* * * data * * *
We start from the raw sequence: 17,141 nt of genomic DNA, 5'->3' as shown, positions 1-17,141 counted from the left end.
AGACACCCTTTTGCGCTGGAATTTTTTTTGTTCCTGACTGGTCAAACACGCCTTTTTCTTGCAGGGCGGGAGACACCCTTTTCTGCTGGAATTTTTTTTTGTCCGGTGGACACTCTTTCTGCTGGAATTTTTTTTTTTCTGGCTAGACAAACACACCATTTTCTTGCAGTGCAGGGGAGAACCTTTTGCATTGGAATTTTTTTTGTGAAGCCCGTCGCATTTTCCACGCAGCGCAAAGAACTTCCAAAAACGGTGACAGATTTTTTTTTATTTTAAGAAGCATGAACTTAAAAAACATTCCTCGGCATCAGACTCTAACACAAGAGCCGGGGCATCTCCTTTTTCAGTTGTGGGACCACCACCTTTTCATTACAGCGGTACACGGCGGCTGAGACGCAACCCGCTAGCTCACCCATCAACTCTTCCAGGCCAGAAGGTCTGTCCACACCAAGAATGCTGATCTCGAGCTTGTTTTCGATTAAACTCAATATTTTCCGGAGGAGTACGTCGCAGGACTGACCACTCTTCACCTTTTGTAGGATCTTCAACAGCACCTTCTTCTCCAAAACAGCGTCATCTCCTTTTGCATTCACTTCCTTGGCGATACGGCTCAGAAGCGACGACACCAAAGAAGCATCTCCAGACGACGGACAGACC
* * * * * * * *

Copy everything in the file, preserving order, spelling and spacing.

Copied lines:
We start from the raw sequence: 17,141 nt of genomic DNA, 5'->3' as shown, positions 1-17,141 counted from the left end.
AGACACCCTTTTGCGCTGGAATTTTTTTTGTTCCTGACTGGTCAAACACGCCTTTTTCTTGCAGGGCGGGAGACACCCTTTTCTGCTGGAATTTTTTTTTGTCCGGTGGACACTCTTTCTGCTGGAATTTTTTTTTTTCTGGCTAGACAAACACACCATTTTCTTGCAGTGCAGGGGAGAACCTTTTGCATTGGAATTTTTTTTGTGAAGCCCGTCGCATTTTCCACGCAGCGCAAAGAACTTCCAAAAACGGTGACAGATTTTTTTTTATTTTAAGAAGCATGAACTTAAAAAACATTCCTCGGCATCAGACTCTAACACAAGAGCCGGGGCATCTCCTTTTTCAGTTGTGGGACCACCACCTTTTCATTACAGCGGTACACGGCGGCTGAGACGCAACCCGCTAGCTCACCCATCAACTCTTCCAGGCCAGAAGGTCTGTCCACACCAAGAATGCTGATCTCGAGCTTGTTTTCGATTAAACTCAATATTTTCCGGAGGAGTACGTCGCAGGACTGACCACTCTTCACCTTTTGTAGGATCTTCAACAGCACCTTCTTCTCCAAAACAGCGTCATCTCCTTTTGCATTCACTTCCTTGGCGATACGGCTCAGAAGCGACGACACCAAAGAAGCATCTCCAGACGACGGACAGACC